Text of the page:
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Tags: fireworks | inflation | fourth of july | consumer prices

Report: Consumers Could Pay 30 Percent More for Fourth of July Fireworks This Year

Report: Consumers Could Pay 30 Percent More for Fourth of July Fireworks This Year
Fireworks are for sale in Stevensville, Maryland, on June 29, 2021, ahead of Independence Day. (Jim Watson/AFP via Getty Images)

By    |   Wednesday, 15 June 2022 06:03 PM EDT

Fireworks apparently aren't immune to product supply shortages or 40-year inflation highs in the United States.

According to an Axios report, consumers should expect a substantial cost hike when purchasing Fourth of July fireworks this summer — upwards of 30%, compared to 2021.

What's to account for the higher prices for fireworks?

  • According to the American Pyrotechnics Association, since 2019, fireworks shipping costs have increased from $8,000 to $10,000 per shipping container to approximately $45,000 per container.
  • According to Julie Heckman, the APA's executive director, there's been an "unprecedented demand" for backyard fireworks since 2020, when many cities and towns first canceled professional shows, due to the COVID-19 pandemic.
  • Bruce Zoldan, CEO of Ohio-based Phantom Fireworks, the country's largest consumer-based fireworks retailer, says his company has sold out of fireworks the last two years because of "extreme shortages." As such, Zoldan speculates that price increases and rising inflation could impact sales for 2022.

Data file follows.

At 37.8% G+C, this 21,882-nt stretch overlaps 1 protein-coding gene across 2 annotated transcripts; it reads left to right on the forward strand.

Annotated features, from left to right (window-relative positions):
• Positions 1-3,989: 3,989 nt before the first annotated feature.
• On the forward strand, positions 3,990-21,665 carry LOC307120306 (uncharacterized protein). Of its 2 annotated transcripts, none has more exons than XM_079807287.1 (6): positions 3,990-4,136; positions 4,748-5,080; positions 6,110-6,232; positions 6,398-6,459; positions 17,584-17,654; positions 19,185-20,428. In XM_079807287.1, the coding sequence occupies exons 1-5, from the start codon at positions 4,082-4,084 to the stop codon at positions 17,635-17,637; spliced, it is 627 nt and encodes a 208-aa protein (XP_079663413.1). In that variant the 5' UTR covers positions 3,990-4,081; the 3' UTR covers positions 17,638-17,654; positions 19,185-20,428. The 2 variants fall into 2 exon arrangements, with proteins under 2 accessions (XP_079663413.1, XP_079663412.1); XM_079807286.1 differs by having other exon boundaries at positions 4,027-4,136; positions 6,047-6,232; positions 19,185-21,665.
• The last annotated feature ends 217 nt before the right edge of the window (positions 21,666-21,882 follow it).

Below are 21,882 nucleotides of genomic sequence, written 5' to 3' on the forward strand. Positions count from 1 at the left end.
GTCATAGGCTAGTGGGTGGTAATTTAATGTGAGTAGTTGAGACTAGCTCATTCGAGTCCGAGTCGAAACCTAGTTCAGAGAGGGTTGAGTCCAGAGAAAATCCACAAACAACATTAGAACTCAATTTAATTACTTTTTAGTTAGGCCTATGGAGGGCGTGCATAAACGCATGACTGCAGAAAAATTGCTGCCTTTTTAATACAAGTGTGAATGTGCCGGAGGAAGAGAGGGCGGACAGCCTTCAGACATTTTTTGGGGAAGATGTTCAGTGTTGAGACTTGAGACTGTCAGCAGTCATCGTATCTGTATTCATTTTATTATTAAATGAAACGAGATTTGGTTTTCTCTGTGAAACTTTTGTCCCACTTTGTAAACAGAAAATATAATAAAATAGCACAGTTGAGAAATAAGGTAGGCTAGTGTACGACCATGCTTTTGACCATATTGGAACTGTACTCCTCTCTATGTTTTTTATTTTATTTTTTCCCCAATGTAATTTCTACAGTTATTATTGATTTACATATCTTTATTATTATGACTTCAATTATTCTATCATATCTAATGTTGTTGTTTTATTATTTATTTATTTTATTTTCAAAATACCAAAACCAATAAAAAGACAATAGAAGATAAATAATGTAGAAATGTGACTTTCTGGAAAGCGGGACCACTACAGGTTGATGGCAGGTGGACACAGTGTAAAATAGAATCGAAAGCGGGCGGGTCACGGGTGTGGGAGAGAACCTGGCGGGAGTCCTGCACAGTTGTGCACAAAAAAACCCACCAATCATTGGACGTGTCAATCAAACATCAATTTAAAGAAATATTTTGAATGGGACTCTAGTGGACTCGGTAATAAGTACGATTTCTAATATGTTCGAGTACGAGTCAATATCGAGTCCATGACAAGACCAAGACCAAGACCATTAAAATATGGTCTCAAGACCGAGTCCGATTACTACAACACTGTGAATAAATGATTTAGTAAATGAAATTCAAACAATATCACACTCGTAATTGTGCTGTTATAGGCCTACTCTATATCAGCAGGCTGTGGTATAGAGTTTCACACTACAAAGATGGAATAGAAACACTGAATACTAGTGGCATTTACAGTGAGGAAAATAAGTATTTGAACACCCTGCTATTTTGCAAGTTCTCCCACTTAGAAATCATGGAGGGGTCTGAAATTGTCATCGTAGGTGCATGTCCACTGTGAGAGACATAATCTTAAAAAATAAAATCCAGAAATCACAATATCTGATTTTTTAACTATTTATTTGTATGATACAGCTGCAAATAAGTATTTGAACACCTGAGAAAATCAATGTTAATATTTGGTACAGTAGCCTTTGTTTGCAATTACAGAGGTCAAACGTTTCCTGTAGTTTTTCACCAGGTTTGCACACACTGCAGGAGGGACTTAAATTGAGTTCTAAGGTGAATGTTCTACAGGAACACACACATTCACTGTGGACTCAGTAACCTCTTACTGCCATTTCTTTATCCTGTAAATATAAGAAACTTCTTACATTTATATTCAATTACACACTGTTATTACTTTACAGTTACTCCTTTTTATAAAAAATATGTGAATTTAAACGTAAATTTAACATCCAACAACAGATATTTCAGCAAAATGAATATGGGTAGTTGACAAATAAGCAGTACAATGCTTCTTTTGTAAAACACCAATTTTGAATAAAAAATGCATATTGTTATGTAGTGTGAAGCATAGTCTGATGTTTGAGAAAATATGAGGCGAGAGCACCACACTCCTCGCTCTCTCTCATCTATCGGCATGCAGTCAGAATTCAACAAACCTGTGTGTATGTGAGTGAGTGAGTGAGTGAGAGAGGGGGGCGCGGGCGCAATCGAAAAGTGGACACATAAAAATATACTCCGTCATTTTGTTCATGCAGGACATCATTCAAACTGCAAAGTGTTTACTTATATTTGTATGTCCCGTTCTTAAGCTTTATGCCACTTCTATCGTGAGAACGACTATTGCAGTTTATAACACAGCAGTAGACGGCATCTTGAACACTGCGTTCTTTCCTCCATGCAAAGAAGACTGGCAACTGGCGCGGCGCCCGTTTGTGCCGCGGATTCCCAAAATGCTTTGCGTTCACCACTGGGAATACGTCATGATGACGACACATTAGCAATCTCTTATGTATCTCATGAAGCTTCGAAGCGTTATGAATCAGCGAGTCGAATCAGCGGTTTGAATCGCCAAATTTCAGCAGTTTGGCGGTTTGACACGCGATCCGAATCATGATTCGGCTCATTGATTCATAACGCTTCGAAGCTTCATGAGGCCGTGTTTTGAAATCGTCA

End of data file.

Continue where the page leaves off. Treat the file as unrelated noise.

"We have no idea how [consumers will] react based on all the other necessity items that they have to deal with like gas, food, and everything else that has gone up tremendously," Zoldan told Axios.

"Even in recession years, people buy fireworks, and we don't see as much negative buying as maybe other businesses because people want to get together."

Now for the encouraging news: Zoldan reports that, despite the logistical shipping delays and increased costs, fireworks companies are dealing with more inventory than the previous two years.

The product choices just might come at a higher price tag.

Within that rationale, Heckman believes most families will budget for holiday fireworks this year. At the same time, they might also "get a little bit less bang for their buck."

Zoldan says the upcoming Father's Day weekend typically bolsters the fireworks sales season, which of course, peaks during Fourth of July week.

Citing an APA document, the total revenues for display fireworks reached $375 million in 2019, a $15 million increase from the previous year.

And for consumer fireworks, 2019 revenues topped $1 billion — a sizable uptick from $945 million from 2018.

Click here to peruse the fireworks laws in each state.

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Fireworks apparently aren't immune to product supply shortages or 40-year inflation highs in the United States.
fireworks, inflation, fourth of july, consumer prices
357
2022-03-15
Wednesday, 15 June 2022 06:03 PM
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